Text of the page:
It’s here! Hooray! I managed to pull myself away from pinterest and polyvore for just enough time to bring you this latest tutorial. I bet you’ve been waiting all week for this little beauty… the Piped, Zipped (or Zippered if you’re that way inclined) Cushion! Phew.
There are a number of ways to put a zip into a cushion cover, the most conventional of them being tucked away up at the top of the cover. However, I have a thing for brightly coloured zips and wanted mine to be on show, so it’s showing off right in the middle. You can be as creative as you want with it, ⅓ of the way up, ⅔ of the way up….diagonal even…woah, yes, I went there. You can even hide your zip with a little flap if you don’t want it to be seen. The possibilities are endless! And you thought cushion cover making was boring…pah!
Before we begin, just wanted to share this rather sad/boring/amazing nugget with you. I get sew annoyed (see what I did there? Groooaan) with all the little threads and left over bits of fabric that litter the floor when I’m sewing, so I try to always remember to put a bowl next to the sewing machine to dump it all into as I go:
Ok, boring part over… here we go, hold onto your hats!
Fabric of your choice, about a yard in total for an 18inch square cushion, you’ll have some to spare
Extra fabric for your piping, this should be 4 x the length of one side of your cushion. If the cushion is rectangular, simply find the perimeter (woo, high school maths!) and that’s the length that you’ll need (plus a little extra for wiggle room). It only needs to be about 2-1 ½ inches wide.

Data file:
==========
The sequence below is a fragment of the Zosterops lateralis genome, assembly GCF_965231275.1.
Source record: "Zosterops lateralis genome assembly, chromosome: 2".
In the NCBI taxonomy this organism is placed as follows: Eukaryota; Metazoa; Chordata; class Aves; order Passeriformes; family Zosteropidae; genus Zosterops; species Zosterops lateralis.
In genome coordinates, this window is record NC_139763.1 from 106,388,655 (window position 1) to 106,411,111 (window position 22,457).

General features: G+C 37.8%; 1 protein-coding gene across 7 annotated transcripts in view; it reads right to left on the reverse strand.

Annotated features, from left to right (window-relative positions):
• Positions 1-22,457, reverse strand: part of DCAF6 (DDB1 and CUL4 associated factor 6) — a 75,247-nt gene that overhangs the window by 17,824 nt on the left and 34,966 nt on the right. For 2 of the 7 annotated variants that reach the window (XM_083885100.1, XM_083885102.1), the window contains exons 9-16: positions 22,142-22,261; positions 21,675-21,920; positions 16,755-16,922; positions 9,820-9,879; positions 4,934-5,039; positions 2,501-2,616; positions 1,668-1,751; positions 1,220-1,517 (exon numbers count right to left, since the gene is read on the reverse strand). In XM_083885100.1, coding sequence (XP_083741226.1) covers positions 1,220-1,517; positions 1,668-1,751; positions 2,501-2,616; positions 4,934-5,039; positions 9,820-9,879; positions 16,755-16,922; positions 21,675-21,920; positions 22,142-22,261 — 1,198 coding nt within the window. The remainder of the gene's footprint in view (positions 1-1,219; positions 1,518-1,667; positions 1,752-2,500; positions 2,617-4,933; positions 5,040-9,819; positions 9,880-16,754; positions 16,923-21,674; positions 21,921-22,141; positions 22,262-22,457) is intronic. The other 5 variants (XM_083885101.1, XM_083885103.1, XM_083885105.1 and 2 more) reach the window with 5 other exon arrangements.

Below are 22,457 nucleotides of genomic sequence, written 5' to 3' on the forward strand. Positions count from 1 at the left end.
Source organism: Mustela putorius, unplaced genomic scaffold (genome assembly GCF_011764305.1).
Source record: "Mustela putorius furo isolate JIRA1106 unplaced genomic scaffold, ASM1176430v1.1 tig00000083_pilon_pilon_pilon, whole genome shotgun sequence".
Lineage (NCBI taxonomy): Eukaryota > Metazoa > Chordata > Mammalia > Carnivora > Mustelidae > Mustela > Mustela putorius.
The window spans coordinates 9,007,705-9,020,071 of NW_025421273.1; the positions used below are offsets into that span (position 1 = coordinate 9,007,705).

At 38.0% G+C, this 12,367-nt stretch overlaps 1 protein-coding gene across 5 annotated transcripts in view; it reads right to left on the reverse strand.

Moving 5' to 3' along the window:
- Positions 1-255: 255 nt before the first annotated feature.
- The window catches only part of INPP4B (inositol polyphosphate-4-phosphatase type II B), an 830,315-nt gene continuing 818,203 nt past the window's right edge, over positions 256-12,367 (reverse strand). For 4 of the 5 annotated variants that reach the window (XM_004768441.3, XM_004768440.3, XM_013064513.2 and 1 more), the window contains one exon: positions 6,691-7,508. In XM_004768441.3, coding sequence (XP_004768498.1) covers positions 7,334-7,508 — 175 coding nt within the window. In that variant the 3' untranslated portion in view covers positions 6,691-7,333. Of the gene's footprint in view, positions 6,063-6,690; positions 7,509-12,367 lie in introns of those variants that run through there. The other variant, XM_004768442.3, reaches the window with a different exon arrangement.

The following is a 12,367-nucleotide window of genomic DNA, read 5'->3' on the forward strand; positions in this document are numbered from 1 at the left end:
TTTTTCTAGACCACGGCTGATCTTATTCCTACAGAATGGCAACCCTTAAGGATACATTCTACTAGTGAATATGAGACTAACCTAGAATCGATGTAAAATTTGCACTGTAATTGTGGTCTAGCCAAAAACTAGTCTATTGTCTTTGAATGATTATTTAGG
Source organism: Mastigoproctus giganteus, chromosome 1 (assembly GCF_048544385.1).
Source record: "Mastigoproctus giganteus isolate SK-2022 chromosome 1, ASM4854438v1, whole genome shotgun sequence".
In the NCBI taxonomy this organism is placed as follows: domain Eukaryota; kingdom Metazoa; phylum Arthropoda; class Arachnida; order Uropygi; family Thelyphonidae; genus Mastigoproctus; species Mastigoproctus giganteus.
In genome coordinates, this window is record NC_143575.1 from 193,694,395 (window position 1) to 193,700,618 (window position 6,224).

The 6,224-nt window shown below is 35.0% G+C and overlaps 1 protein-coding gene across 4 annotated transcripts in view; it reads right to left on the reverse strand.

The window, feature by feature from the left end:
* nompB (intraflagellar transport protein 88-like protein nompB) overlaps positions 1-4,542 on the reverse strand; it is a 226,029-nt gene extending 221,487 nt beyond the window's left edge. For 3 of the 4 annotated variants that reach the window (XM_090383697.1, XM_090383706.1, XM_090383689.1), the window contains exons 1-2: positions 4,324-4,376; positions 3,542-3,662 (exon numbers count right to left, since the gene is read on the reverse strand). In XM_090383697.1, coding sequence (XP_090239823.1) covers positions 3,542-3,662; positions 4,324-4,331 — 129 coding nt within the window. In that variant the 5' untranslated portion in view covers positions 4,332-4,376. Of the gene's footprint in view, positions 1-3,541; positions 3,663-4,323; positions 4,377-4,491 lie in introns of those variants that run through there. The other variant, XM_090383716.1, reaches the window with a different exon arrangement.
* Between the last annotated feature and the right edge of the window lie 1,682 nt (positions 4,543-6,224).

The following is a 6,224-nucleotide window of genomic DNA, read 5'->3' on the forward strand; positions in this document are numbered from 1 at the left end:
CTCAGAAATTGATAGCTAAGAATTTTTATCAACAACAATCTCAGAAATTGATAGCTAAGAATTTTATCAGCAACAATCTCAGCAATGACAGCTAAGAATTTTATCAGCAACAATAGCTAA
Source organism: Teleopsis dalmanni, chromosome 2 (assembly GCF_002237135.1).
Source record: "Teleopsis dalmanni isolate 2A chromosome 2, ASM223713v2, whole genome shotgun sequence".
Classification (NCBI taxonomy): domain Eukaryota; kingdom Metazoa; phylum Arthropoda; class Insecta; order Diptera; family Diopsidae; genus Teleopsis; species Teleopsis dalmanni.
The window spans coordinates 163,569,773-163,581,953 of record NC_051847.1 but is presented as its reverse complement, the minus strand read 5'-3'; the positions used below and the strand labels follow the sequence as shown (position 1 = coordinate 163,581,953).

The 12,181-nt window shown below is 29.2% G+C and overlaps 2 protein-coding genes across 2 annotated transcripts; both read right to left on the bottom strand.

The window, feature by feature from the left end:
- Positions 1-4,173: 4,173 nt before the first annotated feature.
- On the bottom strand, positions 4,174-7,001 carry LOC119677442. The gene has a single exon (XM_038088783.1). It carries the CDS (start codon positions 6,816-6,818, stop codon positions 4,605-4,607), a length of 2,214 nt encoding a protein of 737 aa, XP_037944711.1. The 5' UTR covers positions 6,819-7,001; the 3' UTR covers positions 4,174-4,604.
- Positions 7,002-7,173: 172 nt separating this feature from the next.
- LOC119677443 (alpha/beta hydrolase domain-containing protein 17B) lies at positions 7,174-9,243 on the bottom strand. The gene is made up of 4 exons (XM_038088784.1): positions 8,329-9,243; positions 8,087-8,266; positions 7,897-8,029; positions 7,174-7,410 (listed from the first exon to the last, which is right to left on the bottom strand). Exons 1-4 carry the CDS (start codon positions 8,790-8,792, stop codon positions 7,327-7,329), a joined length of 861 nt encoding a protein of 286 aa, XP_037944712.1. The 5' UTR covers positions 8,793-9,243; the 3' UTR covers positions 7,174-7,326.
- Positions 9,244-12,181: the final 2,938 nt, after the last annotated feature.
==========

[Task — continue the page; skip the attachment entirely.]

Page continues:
Piping (same measurement as the fabric for the piping)
A zip, needs to length of the cushion plus a couple of inches, in my case, 2oinches.
Thread, scissors, pins etc…
I wanted to do a crazy solid cover to liven up our couch a bit, and I’m quite a fan of the bright pink and green combo. So, my first step was to cut large, random triangles from each colour. Here again, you could go totally wild with your design. Patchwork, solid, crazy prints, stripes… but if you chose to do something that need to be sewn together, it’s always best to lay out your design and then pin it slowly, checking that you’re pining the right parts together. This may sound as though it should be quite self-explanatory but it is not so easy if you’re using solids as there is no simple way to determine ‘right’ and ‘wrong’ sides of the fabric.
Whatever design you are (or are not) doing, make sure that the total sewn together piece is large enough to work as the front panel of your cover. My cushion is 18inches square, so with a seam allowance of an inch either side, my front needed to be 20inches square.
Once pinned, sew together and press out your seams. You may find that you need to trim the edges to get the desired shape and dimensions for your cushion.
Next…the piping! For more detailed instruction on how to make the piping, check here. I went for alternate pink and greens. This cushion is going to be mental!
So, I made a small adaption from the last tutorial for how to attach the piping. This way the piping gets sewn to the front panel first and then the back is sewn on separately. If you wish to sew it together all at once (front, back and piping) simply switch the steps around so they work for you.